Wall Street Journal
JPMorgan Chase has hired a recently retired general as senior adviser. Gen. Raymond T. Odierno will offer the bank advice on cybersecurity as well as the physical risks involved in operating in a range of countries. The paper reports that Ordierno served in the Persian Gulf and Iraq wars and worked closely with Gen. David Petraeus on the 2007 military surge in Iraq.
The former acting director of the Federal Housing Finance Agency is looking for a leader who can make headway on housing finance reform. Edward DeMarco names two changes he says should happen on the double: Congress should require Fannie Mae and Freddie Mac to shift the bulk of mortgage credit risk to private markets and expand the ability of other firms to issue mortgage-backed securities.
Banks shouldn't hold their breath waiting for a long-awaited rate hike to boost earnings, according to John Carney of "Heard on the Street." Now that the Federal Reserve seems less certain about the timing of a rate increase, "it is possible banks could even see their interest income contract next year."
The Lex team sees a major vulnerability in marketplace lenders' business model: what if they have to obey state caps on interest rates? This argument was sparked by a recent court ruling that found a debt-collection company had not inherited the originating bank's right to override conflicting state rate caps with federal law.
U.S. authorities were able to reopen a probe into potential sanctions violations by Standard Chartered with the help of a whistleblower, according to anonymice. "The whistleblower helped point authorities to certain pieces of evidence and transactions that have helped make the case against the bank," the paper reports somewhat vaguely.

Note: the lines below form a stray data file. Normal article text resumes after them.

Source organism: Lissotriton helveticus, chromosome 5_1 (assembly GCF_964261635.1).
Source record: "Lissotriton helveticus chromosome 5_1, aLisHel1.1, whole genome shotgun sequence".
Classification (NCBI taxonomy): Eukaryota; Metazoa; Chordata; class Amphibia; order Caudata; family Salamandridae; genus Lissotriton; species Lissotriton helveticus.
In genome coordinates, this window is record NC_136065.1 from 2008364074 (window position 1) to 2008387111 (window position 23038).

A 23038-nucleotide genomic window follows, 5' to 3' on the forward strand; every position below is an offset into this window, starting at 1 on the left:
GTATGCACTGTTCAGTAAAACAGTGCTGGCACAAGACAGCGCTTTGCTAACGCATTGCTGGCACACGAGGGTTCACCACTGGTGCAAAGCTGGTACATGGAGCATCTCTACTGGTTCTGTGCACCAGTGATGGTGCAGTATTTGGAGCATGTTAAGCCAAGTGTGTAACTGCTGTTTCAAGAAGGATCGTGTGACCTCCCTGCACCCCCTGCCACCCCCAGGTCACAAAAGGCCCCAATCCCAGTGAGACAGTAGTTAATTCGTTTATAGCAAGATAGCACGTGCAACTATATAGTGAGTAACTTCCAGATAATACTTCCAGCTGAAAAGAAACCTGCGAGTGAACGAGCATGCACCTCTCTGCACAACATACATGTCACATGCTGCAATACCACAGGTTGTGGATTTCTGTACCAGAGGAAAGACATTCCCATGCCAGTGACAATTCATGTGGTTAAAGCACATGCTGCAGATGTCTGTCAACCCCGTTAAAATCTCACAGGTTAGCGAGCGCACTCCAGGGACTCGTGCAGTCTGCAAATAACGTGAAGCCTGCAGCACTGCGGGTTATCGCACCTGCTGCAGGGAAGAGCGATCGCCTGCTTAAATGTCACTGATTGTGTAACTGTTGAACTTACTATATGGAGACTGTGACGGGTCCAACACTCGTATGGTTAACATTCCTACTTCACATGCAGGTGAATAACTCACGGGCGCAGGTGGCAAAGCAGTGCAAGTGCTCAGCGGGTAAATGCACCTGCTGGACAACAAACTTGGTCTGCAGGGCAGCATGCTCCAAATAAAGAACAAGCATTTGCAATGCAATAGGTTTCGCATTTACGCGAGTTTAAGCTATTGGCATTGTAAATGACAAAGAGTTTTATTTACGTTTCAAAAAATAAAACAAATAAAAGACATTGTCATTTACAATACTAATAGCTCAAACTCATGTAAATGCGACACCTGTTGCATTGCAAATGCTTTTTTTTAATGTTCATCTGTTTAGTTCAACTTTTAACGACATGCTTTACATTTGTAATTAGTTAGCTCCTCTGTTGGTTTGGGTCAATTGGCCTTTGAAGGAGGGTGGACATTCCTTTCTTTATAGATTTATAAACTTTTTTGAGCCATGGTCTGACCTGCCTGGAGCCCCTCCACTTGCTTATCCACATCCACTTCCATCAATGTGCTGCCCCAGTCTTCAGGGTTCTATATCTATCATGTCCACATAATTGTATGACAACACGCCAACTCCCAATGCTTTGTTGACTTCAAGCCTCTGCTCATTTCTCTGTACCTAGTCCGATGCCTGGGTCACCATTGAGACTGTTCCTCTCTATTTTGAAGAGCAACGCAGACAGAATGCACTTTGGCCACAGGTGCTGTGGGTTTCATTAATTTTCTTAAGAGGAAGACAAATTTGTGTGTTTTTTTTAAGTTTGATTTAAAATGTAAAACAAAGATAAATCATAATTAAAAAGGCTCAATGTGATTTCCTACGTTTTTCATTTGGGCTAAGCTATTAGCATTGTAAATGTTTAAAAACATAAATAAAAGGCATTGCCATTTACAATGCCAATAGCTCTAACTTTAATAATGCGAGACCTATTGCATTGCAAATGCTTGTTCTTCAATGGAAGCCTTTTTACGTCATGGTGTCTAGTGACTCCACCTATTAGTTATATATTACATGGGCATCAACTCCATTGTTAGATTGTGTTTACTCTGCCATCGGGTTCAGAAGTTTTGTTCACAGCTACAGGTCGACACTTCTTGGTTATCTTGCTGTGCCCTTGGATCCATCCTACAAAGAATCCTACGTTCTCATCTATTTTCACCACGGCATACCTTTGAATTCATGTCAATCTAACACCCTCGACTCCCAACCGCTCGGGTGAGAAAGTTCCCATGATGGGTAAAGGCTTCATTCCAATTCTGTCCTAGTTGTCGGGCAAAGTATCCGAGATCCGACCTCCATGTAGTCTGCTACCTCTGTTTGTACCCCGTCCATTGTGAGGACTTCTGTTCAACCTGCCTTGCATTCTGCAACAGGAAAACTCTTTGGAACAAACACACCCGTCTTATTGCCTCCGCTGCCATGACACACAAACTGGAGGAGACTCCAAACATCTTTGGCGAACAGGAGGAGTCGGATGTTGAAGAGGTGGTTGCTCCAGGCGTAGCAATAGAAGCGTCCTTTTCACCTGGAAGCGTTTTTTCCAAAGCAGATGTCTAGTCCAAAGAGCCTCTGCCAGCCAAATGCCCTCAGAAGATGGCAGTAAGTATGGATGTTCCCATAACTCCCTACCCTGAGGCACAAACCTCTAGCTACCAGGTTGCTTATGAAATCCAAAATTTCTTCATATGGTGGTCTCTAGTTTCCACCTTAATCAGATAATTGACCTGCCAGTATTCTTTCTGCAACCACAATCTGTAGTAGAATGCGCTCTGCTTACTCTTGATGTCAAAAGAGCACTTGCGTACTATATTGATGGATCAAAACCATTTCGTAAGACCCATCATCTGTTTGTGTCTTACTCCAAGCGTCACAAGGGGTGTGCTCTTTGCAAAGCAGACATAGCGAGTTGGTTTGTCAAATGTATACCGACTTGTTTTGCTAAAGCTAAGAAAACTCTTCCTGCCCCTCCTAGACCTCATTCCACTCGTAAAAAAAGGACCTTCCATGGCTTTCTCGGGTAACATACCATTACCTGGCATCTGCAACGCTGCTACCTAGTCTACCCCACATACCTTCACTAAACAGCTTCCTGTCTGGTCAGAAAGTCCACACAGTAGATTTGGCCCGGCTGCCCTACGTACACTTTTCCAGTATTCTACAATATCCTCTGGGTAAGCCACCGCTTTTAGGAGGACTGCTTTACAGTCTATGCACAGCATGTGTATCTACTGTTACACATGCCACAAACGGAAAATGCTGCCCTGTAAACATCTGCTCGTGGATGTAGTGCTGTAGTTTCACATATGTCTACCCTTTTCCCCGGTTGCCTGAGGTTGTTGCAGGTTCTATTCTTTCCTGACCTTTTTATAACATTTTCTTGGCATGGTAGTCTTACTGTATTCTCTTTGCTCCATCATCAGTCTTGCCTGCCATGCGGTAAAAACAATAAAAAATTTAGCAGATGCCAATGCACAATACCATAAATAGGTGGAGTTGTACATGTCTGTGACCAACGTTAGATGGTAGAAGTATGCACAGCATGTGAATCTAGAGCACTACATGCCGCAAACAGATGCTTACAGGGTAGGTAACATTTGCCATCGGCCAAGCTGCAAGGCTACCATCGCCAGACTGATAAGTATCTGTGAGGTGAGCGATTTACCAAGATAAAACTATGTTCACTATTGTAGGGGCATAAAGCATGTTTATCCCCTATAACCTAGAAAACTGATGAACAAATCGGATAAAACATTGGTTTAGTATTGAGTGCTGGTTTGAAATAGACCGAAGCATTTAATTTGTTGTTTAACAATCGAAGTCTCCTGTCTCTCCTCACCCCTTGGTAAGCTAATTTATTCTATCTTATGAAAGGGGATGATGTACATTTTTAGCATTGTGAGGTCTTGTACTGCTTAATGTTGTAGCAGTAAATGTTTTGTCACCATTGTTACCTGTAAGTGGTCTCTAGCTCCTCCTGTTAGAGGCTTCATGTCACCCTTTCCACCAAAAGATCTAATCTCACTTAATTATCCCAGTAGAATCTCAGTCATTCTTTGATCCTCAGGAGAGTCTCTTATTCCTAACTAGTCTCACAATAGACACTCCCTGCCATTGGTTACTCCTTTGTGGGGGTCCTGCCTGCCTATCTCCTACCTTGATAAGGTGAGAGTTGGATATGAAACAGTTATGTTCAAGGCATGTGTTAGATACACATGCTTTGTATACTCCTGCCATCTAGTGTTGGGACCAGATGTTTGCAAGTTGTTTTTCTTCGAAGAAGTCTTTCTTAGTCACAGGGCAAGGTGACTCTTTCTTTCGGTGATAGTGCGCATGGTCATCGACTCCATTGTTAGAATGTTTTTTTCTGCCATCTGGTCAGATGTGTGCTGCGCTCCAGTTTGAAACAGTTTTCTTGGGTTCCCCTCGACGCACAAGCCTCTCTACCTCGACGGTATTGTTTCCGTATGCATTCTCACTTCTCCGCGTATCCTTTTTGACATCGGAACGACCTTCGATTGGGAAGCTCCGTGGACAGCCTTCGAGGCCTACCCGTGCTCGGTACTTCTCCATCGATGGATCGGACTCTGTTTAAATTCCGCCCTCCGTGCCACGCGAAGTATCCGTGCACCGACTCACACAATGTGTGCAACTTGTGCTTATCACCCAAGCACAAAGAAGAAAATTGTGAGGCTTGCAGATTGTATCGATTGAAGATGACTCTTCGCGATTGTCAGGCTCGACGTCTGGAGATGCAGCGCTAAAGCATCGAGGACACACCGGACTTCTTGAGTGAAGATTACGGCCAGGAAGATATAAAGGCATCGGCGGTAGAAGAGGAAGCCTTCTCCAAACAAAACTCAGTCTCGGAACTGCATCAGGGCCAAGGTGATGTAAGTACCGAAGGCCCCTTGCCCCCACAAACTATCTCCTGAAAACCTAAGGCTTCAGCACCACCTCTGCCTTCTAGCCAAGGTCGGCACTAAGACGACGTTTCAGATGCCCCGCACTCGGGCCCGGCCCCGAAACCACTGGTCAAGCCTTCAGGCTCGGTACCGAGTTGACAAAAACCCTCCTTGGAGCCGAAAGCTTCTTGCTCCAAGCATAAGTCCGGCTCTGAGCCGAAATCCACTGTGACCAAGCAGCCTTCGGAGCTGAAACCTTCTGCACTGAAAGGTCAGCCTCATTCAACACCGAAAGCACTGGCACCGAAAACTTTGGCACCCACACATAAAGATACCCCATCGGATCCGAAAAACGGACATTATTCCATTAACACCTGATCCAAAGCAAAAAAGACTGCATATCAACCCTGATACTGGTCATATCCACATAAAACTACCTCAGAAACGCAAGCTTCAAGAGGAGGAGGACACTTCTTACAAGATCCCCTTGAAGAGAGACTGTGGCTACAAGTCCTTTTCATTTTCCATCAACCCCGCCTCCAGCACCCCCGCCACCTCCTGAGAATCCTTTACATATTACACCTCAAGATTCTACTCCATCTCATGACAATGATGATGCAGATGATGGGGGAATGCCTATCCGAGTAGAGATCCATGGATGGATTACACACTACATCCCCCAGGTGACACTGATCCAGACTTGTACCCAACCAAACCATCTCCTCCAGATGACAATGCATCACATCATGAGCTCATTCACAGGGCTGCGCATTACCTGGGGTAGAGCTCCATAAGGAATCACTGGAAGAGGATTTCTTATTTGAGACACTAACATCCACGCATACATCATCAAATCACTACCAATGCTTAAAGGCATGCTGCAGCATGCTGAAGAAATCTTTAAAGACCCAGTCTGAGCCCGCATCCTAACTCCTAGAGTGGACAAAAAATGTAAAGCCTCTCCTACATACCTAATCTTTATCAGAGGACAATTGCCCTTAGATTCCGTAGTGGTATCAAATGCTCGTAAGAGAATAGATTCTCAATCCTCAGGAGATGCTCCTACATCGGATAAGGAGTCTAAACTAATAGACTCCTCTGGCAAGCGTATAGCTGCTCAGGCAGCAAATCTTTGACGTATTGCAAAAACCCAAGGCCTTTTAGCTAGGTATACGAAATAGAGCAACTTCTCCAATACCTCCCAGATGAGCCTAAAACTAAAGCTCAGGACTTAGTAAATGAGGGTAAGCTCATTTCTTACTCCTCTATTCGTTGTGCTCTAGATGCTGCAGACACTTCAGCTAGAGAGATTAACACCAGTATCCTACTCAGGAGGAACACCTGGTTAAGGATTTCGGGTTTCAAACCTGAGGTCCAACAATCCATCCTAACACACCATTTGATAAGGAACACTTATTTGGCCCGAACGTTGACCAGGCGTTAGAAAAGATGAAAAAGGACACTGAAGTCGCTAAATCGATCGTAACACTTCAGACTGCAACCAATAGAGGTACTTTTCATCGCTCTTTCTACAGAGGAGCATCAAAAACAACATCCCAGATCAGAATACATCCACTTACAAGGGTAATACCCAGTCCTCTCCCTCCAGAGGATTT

New York Times
Americans' credit scores are on the upswing. The average credit score has reached its highest point in at least a decade, and seriously delinquent payments are down. However, a Fair Isaac Corp. analyst includes the caveat that average scores may be up because more subprime borrowers have dropped out of the traditional credit market.
If you're not worried about the implications of the Ashley Madison breach, you should be, according to the paper's Michelle Singletary. She says the exposure of men and women who used the adultery-promoting site is less about cheaters getting their comeuppance and much more about hackers invading people's right to privacy which serves as a reminder that less salacious information like Social Security numbers can easily be put in jeopardy, too.
Move over, American Express: Discover beat out AmEx in J.D. Power's customer satisfaction survey for the first time in nine years.
The Federal Deposit Insurance Corp. is suing three banks for allegedly neglecting to fulfill their duty as bond trustees overseeing the mortgage-backed securities owned by a failed bank. The FDIC took more than $695 million in losses when it sold the shoddy securities owned by Guaranty Bank in Austin, Texas, according to the report.
Visa is making a $21 billion bid to buy its European sister company, according to British media outlet Sky News. Reports of a potential merger had circulated on Bloomberg and other media sources earlier this year.